Jobs and Economic Development Impact (JEDI) Model: Offshore Wind User Reference Guide

Description: The Offshore Wind Jobs and Economic Development Impact (JEDI) model, developed by NREL and MRG & Associates, is a spreadsheet based input-output tool. JEDI is meant to be a user friendly and transparent tool to estimate potential economic impacts supported by the development and operation of offshore wind projects. This guide describes how to use the model as well as technical information such as methodology, limitations, and data sources.
Date: June 1, 2013
Creator: Lantz, E.; Goldberg, M. & Keyser, D.
Partner: UNT Libraries Government Documents Department

Including environmental concerns in management strategies for depleted uranium hexafluoride

Description: One of the major programs within the Office of Nuclear Energy, Science, and Technology of the US Department of Energy (DOE) is the depleted uranium hexafluoride (DUF{sub 6}) management program. The program is intended to find a long-term management strategy for the DUF{sub 6} that is currently stored in approximately 46,400 cylinders at Paducah, KY; Portsmouth, OH; and Oak Ridge, TN, USA. The program has four major components: technology assessment, engineering analysis, cost analysis, and the environmental impact statement (EIS). From the beginning of the program, the DOE has incorporated the environmental considerations into the process of strategy selection. Currently, the DOE has no preferred alternative. The results of the environmental impacts assessment from the EIS, as well as the results from the other components of the program, will be factored into the strategy selection process. In addition to the DOE`s current management plan, other alternatives continued storage, reuse, or disposal of depleted uranium, will be considered in the EIS. The EIS is expected to be completed and issued in its final form in the fall of 1997.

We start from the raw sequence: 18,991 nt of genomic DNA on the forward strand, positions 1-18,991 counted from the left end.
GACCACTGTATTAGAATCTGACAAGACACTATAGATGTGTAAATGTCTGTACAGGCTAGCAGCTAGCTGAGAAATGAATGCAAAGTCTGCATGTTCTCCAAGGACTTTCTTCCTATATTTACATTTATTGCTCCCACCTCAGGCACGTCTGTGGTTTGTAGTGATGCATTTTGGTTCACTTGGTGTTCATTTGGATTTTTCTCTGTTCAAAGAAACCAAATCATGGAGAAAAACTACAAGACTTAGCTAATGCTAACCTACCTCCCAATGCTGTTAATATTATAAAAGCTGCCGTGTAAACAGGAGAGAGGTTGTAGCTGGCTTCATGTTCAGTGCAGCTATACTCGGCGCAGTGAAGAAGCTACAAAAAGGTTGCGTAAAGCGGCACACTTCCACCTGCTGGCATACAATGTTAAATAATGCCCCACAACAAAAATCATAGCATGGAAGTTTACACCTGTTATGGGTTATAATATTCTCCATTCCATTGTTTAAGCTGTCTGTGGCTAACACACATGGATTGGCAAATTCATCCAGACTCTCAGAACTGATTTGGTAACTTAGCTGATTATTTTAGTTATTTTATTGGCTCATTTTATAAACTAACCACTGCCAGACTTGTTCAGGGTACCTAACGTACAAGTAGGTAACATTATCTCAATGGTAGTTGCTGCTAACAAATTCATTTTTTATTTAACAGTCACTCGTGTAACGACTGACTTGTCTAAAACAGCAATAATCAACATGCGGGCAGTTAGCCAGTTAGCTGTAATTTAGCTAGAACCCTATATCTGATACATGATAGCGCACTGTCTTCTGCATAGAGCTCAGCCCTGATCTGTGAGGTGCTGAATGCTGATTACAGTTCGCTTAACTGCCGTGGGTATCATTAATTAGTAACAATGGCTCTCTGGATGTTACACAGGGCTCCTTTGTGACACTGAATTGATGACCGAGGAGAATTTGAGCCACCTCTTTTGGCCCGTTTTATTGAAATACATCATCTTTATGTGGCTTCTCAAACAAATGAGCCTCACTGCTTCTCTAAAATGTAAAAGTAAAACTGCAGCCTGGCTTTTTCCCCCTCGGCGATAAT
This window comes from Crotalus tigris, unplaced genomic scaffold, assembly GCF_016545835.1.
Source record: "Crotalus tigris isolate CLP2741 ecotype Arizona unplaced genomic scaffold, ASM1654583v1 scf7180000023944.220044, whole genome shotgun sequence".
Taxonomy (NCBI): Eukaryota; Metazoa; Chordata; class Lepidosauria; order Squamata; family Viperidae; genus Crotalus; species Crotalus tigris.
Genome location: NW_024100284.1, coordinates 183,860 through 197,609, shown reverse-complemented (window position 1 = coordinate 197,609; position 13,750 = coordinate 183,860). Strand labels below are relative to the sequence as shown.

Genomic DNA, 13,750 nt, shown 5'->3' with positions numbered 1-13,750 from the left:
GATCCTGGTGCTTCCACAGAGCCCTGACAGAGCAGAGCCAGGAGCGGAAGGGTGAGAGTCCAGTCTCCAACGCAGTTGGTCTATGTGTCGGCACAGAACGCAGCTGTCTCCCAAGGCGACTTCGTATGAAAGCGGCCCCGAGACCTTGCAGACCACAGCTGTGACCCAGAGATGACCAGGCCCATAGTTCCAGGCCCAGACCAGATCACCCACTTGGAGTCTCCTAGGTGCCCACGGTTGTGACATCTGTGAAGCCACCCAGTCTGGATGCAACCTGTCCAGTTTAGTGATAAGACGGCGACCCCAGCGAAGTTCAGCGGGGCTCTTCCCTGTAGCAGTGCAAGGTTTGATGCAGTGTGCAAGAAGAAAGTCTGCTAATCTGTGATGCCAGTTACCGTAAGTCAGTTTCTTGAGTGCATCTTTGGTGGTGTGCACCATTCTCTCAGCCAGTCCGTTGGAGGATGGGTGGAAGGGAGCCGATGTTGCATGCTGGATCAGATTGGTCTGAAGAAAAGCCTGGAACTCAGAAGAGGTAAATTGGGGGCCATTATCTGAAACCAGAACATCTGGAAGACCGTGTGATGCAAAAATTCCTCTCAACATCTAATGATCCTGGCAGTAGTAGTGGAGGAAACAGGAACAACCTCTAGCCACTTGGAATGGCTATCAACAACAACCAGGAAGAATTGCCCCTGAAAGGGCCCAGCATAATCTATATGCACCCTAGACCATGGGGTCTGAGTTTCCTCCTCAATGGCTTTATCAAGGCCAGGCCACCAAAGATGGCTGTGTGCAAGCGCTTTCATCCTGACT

Date: December 31, 1995
Creator: Goldberg, M.; Avci, H.I. & Bradley, C.E.
Partner: UNT Libraries Government Documents Department

Characterization of uranium corrosion product colloids by dynamic light scattering.

Description: The Department of Energy plans to dispose of approximately 2100 metric tons of spent metallic uranium fuel in the mined repository at Yucca Mountain. Laboratory studies at Argonne National Laboratory have shown that corrosion of metallic uranium fuel with groundwater generates significant quantities of stable colloids. This finding is considered very important in light of the recent report (1) of rapid subsurface transport of radionuclides at the Nevada Test Site via colloids. Thus, sparingly soluble radionuclides can be transported with the colloids through the subsurface aqueous environment to much greater distances than is predicted based on the aqueous volubility of the radionuclides alone. Accordingly, characterization of colloids generated by fuel corrosion is necessary for assessing the long-term fate and transport of radionuclides in the repository environment.
Date: November 16, 2000
Creator: Mertz, C.; Bowers, D.; Goldberg, M. & Shelton-Davis, C.
Partner: UNT Libraries Government Documents Department

{sup 129}I release fractions in unsaturated tests with fast-flux MOX fuels.

Description: Three types of unsaturated corrosion tests, high-drip, low-drip, and vapor, were initiated with two fast-flux MOX fuels, which had undergone extensive grain restructuring during irradiation in EBR-II. With these restructured fuel samples, release of {sup 129}I should have been maximized. Most of the {sup 129}I that was released during the first year of reaction was attributed to the release of {sup 129}I that had diffused to the grain boundaries of these extensively restructured fuels.